Rarely does the mainstream media bother to connect the dots when it comes to our broken food safety system. Consider these two recent headlines:
The latter story celebrating government action to "help farmers" -- prompted by this U.S. Department of Agriculture (USDA) press release -- was trumpeted by major media outlets across the nation without any questions raised. Of course American farmers need help during times of drought and that effort is well worth supporting, but is the indiscriminate buying up of meat really the best and only idea the feds can come up with?
What else have you got, Mr. President? Where is the action on issues that will actually impact the nation's food supply, like our lax food safety oversight?
Lately, the administration has been lacking "commitment" in preventing food-borne illness outbreaks. Why stop at PR-driven offerings of economic support when the nation's public health is at risk?
Data Shows Lack of Food Safety Progress
While the data showed a promising five-year decline of E. coli O157:H7 and Shigella infections since 2007, infection rates stagnated or slightly grew for a number of other notable bacteria, including Salmonella, Campylobacter and Listeria.
Specifically, Salmonella, Campylobacter and Listeria continue to infect in numbers well beyond 2010 goals set by the federal government. Included in the USDA drought purchase is $50 million in "chicken products." Guess where Salmonella and Campylobacter are commonly found? Poultry products.
The only good news coming from the CDC is the decline in E. coli 0157, which is largely due to that form of bacteria being designated as an "adulterant" by USDA, which makes it illegal to sell contaminated meat. Not so of either Salmonella or Campylobacter, thanks to a meat industry that likes it that way, as I wrote about last year. This same meat industry is now receiving $170 million in government largesse in the name of "drought relief." How about a little "bacteria relief," Mr. President?
Produce Recalls and Demise of Testing ProgramOf course meat is hardly the only food to worry about getting sick from these days. Everything from spinach to melon to sprouts has caused death and illness. Just to name a few recent alarming recalls:
- Cantaloupe -- 189,000 melons, recently expanded to "all of this growing season's cantaloupes and honeydew melons distributed in 18 states because they may be contaminated with Listeria;"
- Cilantro -- 1,643 cases recalled, suspected of Salmonella contamination;
- Apples -- 293,488 cases and 296,224 individual units of fruit, vegetable and sandwich products that may be contaminated with Listeria.
We do have at least one program that actually works to prevent such outbreaks. Yet it now represents another failure of the Obama Administration on food safety: witness the impending demise of the Microbiological Data Program (MDP), a critical $5 million fresh produce testing program tucked away at the USDA.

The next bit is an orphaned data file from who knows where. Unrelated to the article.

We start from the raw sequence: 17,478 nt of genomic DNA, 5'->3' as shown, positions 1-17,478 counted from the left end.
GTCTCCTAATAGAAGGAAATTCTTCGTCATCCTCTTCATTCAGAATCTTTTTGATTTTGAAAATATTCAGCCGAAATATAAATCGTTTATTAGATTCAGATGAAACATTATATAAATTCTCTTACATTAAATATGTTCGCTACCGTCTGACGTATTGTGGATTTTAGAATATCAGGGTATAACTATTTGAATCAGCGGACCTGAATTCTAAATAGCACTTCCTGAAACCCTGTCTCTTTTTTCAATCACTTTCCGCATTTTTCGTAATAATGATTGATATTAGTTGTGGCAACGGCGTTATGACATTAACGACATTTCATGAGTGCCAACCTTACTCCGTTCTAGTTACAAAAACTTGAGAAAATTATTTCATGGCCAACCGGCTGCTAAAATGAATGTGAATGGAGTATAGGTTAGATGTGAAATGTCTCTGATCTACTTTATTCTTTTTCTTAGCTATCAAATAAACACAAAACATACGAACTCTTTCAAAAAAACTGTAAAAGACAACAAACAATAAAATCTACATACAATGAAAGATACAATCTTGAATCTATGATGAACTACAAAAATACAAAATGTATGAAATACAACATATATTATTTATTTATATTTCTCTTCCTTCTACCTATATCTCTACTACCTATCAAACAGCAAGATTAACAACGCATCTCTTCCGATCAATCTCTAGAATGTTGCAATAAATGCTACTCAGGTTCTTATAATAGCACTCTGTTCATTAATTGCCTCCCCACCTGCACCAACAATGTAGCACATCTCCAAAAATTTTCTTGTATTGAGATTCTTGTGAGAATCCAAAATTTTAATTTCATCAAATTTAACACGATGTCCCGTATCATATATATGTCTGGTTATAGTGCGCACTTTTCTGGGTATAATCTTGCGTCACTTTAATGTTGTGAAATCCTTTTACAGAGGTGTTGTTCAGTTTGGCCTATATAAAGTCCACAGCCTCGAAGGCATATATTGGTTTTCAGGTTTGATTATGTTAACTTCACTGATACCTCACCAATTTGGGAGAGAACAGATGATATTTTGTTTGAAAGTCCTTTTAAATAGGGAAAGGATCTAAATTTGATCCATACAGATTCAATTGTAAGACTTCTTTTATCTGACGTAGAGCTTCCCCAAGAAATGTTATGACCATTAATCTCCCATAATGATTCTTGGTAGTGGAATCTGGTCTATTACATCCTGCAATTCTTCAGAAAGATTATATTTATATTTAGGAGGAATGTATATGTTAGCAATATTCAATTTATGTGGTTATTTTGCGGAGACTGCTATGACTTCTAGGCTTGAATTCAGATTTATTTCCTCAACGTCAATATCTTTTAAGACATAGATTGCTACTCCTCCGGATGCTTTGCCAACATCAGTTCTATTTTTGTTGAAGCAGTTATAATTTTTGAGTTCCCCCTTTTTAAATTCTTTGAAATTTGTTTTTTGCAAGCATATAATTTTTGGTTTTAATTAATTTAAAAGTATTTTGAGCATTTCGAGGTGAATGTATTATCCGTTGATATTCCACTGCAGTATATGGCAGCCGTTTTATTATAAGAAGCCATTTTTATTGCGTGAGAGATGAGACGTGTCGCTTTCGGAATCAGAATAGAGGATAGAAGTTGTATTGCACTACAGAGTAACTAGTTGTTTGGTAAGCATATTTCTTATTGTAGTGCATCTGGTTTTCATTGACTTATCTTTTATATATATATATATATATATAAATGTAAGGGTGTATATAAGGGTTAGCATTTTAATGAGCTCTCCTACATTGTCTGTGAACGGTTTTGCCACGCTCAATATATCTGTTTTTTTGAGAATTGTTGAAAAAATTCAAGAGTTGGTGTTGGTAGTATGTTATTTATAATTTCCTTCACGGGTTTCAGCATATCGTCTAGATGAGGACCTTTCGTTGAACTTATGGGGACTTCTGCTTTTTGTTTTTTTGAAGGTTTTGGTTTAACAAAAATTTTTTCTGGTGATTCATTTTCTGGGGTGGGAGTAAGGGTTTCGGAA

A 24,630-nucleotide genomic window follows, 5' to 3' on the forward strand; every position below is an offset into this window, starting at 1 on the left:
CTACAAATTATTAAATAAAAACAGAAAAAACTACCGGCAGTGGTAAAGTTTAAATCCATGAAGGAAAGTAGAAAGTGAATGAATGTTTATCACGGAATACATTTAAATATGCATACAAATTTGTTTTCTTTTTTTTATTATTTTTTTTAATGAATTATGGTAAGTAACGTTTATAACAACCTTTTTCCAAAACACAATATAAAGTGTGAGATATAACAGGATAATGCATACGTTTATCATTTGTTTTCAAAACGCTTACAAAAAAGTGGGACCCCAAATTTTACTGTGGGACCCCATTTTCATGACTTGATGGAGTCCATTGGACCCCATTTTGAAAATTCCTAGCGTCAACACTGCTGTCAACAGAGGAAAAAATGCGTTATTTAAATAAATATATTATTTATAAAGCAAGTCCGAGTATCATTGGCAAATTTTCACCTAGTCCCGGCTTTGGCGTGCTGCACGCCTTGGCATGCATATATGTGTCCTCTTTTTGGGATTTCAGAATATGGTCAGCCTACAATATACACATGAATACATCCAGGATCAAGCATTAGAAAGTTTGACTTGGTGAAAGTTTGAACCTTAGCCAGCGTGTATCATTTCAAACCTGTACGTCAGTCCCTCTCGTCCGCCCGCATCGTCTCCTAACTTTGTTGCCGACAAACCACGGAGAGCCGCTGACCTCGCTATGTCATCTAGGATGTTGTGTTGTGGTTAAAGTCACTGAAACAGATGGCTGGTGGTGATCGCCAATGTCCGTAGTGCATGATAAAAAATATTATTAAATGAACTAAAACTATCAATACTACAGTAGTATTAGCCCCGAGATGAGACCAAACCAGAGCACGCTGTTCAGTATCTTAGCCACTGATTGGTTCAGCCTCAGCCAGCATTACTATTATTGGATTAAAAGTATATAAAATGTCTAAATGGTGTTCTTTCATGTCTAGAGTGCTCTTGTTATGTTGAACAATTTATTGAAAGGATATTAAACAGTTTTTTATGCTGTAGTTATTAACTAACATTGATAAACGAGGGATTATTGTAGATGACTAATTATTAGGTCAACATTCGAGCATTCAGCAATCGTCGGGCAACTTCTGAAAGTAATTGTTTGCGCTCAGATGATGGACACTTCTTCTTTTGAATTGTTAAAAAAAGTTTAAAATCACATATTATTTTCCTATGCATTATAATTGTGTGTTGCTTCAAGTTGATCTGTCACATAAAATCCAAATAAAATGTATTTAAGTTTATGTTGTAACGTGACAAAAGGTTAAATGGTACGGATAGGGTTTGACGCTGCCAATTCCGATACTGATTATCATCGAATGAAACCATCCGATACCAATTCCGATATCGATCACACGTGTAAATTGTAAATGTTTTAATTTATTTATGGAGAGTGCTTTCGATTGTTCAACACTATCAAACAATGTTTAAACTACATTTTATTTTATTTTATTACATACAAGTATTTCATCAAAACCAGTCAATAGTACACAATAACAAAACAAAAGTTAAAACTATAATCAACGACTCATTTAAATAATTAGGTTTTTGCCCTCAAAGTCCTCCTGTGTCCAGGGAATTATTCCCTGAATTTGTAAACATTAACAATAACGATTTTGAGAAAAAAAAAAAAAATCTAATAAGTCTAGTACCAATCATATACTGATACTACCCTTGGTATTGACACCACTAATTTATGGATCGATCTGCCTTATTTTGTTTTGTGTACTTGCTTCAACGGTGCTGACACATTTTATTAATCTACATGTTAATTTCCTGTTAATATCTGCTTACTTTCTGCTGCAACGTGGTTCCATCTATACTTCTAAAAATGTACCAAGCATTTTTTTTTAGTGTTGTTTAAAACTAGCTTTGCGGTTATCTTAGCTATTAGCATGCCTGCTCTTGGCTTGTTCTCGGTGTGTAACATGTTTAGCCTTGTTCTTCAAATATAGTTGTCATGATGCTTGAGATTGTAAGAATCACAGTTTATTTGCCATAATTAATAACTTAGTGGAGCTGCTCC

As I wrote about in February, the fresh produce industry has worked its lobbying magic to get Congress to cut the program. Seems those pesky recalls didn't sit well with the likes of Dole and Del Monte. So far, the Obama Administration has given MDP a six-month reprieve but did not request funding in next year's budget, so the program remains on life support. This, despite multiple outbreaks being prevented by early detection thanks to the cost-efficient program. Dan Flynn, editor of Food Safety News, says that "Big Fresh has the blood on its hands," and gives industry credit for "killing the nation's only produce surveillance program."
Food Outbreaks Change Lives Forever
Let's not forget last year's devastating listeria outbreak in cantaloupe that killed at least 30 and infected 146 across 28 states. These are real people whose lives were changed forever by the simple act of eating a melon. Here is how food safety attorney Bill Marler (and publisher of Food Safety News), who is representing some of the victims and their families, describes the devastation:
Every person and family has a story -- all of them quite horrible and heroic. If we told them one by one, they would take up every page of Food Safety News through the end of the year... These families collectively have incurred to date over $8 million in medical bills... If you then add in the pain of the loss of a spouse or living your life with the after effects of Listeria meningitis, you are talking much, much more.
Where is President Obama's "commitment" to these families?
Whither the Food Safety Modernization Act Regulations?
The Obama Administration has also been stalling on long overdue food safety regulations. The Food Safety Modernization Act was enacted in 2010 to expand the authority of the Food and Drug Administration, but the regulations needed to implement the law have been languishing for months at the White House.
Of course, things won't be any better if the Romney-Ryan team takes over. As Food Safety News reported this week, Congressman Ryan voted against the Food Safety Modernization Act, despite strong bipartisan support for the bill.
But don't expect President Obama to make food safety part of his reelection campaign. His administration is far too skittish to do anything that smacks of regulating business, apparently even if lives are at stake. How many more outbreaks will occur while the president continues to play politics with the safety of our nation's food supply?
Originally posted at Center for Food Safety.
Postscript: Since writing this article, the federal government has reported that two people have died and 141 were made sick from salmonella in yet another cantaloupe outbreak, this one in 20 states.
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